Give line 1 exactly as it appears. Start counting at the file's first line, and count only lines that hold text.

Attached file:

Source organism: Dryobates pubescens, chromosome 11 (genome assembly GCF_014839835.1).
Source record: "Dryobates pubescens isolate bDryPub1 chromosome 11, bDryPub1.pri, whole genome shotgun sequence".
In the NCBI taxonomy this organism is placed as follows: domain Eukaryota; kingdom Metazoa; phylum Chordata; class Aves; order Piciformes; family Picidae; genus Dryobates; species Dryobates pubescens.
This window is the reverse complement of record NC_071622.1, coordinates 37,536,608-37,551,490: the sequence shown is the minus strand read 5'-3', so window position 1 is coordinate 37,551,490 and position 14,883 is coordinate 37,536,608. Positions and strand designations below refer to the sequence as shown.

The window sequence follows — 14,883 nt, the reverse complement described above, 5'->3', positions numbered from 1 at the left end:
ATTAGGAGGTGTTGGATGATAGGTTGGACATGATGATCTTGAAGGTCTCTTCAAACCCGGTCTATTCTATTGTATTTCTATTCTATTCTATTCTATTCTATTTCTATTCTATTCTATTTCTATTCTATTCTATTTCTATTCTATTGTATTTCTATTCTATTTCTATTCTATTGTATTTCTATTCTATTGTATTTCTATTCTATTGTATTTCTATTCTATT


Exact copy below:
Source organism: Dryobates pubescens, chromosome 11 (genome assembly GCF_014839835.1).